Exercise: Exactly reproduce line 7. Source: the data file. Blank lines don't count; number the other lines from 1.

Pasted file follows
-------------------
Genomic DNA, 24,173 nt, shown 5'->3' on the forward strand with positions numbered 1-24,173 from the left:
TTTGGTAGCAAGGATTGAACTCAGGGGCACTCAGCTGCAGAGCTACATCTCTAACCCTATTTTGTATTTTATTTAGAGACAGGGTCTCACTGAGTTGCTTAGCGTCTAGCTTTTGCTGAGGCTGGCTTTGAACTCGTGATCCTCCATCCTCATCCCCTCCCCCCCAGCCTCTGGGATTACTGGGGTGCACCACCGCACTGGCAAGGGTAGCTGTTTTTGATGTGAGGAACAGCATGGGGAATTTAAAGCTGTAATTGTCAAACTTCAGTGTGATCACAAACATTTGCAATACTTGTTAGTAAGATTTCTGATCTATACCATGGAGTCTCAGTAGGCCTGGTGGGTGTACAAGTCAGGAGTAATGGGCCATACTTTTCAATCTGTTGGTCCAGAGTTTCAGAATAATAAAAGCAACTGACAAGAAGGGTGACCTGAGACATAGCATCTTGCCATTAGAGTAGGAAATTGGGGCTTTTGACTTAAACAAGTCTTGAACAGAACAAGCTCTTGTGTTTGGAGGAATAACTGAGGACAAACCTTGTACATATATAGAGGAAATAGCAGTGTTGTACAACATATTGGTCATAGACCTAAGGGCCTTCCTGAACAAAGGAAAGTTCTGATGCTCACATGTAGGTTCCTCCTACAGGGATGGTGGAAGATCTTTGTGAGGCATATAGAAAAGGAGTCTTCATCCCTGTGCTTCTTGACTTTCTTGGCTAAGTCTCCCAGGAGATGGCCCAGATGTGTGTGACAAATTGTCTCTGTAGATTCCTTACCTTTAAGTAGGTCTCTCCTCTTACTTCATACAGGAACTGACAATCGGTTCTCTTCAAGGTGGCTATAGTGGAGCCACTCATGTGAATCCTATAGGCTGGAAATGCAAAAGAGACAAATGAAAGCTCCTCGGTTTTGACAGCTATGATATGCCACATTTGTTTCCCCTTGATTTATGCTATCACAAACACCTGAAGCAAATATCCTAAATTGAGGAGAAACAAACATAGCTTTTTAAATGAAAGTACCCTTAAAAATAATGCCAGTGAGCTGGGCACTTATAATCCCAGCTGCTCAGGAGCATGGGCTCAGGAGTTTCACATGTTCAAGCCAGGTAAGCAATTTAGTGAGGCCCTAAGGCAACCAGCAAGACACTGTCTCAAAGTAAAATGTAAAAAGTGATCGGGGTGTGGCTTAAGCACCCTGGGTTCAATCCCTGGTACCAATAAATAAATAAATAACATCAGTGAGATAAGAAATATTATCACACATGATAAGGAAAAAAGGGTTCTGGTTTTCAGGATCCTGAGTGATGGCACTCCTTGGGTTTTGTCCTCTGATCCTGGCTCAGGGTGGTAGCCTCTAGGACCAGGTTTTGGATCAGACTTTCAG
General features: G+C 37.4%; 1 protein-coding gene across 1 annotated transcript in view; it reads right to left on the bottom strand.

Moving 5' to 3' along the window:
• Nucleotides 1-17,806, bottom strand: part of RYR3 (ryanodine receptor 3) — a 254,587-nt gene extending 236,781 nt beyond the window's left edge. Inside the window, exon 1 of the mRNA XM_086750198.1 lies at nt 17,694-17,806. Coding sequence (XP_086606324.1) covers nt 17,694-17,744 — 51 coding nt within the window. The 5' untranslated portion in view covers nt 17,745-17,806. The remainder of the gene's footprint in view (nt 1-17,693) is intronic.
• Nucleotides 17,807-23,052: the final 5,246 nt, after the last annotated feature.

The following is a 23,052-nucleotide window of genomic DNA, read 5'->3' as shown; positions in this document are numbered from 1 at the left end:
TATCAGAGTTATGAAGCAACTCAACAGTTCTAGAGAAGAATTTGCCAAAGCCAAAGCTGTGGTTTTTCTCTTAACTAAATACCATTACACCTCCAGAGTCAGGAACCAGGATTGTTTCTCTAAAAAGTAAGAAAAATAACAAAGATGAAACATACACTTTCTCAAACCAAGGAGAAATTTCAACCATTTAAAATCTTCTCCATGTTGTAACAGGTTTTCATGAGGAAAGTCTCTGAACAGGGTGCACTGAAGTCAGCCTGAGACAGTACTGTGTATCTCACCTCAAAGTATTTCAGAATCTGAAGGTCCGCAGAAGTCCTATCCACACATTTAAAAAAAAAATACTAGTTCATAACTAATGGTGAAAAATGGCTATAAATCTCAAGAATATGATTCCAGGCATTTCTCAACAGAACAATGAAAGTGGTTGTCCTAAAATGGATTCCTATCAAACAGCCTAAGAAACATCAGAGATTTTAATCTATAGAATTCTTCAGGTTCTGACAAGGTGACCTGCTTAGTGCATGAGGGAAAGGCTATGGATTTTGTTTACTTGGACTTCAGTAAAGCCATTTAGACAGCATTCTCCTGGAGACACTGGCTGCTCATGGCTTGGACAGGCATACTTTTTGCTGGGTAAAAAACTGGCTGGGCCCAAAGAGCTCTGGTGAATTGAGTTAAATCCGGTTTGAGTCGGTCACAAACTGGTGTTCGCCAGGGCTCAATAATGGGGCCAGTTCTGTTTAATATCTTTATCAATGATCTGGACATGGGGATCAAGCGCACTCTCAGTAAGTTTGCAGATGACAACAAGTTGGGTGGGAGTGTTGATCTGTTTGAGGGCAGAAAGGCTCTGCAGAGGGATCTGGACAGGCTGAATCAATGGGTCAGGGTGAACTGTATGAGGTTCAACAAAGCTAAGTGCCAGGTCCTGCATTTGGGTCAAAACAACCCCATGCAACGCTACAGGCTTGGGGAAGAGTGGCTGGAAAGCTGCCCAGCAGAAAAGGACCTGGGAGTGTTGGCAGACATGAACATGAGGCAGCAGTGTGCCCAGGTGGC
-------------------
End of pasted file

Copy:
The following is a 23,052-nucleotide window of genomic DNA, read 5'->3' as shown; positions in this document are numbered from 1 at the left end: